“I think it’s important to note with regards to that protest that there are protests taking place in different countries across the world that are responding to the movie that has circulated on the Internet. As Secretary Clinton said today, the United States government had nothing to do with this movie. We reject its message and its contents. We find it disgusting and reprehensible. America has a history of religious tolerance and respect for religious beliefs that goes back to our nation’s founding. We are stronger because we are the home to people of all religions, including millions of Muslims, and we reject the denigration of religion. We also believe that there is no justification at all for responding to this movie with violence.”

— White House spokesman Jay Carney, news briefing, Sept. 13

“This has been a difficult week for the State Department and for our country. We’ve seen the heavy assault on our post in Benghazi that took the lives of those brave men. We’ve seen rage and violence directed at American embassies over n awful Internet video that we had nothing to do with. It is hard for the American people to make sense of that because it is senseless, and it is totally unacceptable.”

— Clinton, transfer of remains ceremony, Sept. 14

 “I have seen that report, and the story is absolutely wrong. We were not aware of any actionable intelligence indicating that an attack on the U.S. mission in Benghazi was planned or imminent.  That report is false.”

— Carney, news briefing, Sept. 14

“Based on the best information we have to date ... it began spontaneously in Benghazi as a reaction to what had transpired some hours earlier in Cairo, where, of course, as you know, there was a violent protest outside of our embassy sparked by this hateful video. But soon after that spontaneous protest began outside of our consulate in Benghazi, we believe that it looks like extremist elements, individuals, joined in that effort with heavy weapons of the sort that are, unfortunately, readily now available in Libya post-revolution. And that it spun from there into something much, much more violent.... We do not have information at present that leads us to conclude that this was premeditated or preplanned.”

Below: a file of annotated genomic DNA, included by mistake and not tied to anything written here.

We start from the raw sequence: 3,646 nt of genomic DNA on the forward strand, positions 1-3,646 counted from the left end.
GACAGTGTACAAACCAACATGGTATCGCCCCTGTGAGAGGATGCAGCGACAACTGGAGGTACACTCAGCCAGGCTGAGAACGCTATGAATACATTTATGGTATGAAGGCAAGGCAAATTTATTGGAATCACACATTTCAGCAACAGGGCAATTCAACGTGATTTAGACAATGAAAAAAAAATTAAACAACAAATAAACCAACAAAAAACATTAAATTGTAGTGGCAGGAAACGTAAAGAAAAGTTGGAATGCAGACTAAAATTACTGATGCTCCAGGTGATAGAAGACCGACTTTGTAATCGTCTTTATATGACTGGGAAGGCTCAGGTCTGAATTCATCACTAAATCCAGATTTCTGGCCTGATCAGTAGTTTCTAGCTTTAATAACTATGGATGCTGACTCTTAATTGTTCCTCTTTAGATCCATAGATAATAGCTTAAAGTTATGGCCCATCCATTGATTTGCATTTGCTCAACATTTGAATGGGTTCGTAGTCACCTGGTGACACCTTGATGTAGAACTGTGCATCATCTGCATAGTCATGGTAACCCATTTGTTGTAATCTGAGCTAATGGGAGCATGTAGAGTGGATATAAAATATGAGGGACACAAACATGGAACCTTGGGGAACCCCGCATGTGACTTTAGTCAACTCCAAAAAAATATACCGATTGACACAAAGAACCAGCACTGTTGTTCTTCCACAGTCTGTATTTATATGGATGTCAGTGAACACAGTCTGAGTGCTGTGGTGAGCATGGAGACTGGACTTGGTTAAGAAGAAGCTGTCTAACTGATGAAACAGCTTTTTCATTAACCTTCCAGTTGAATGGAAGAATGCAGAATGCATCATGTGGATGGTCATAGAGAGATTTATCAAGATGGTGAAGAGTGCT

— Susan E. Rice, U.S. ambassador to the United Nations, on CBS’s “Face the Nation,” Sept. 16

“We had a substantial security presence with our personnel and the consulate in Benghazi. Tragically, two of the four Americans who were killed were there providing security. That was their function. And indeed, there were many other colleagues who were doing the same with them.”

— Rice, on ABC’s “This Week,” Sept. 16

 (Note: the U.S. post was not a consulate and its precise role is still a mystery.)

“The way these perpetrators acted and moved, and their choosing the specific date for this so-called demonstration, this leaves us with no doubt that this was preplanned, predetermined.”

You get the point and can read the entire WAPO timeline here.

When the bodies of the Americans killed in the terrorist attack in Benghazi on 9/11 were brought home to the United States, President Obama stood in front of them with Hillary Clinton and blamed their murders on a YouTube video, not on terrorists.


Katie Pavlich

Katie Pavlich is the News Editor at Townhall.com. Follow her on Twitter @katiepavlich. She is a New York Times Best Selling author. Her new book Assault and Flattery: The Truth About the Left and Their War on Women, will be published on July 8, 2014.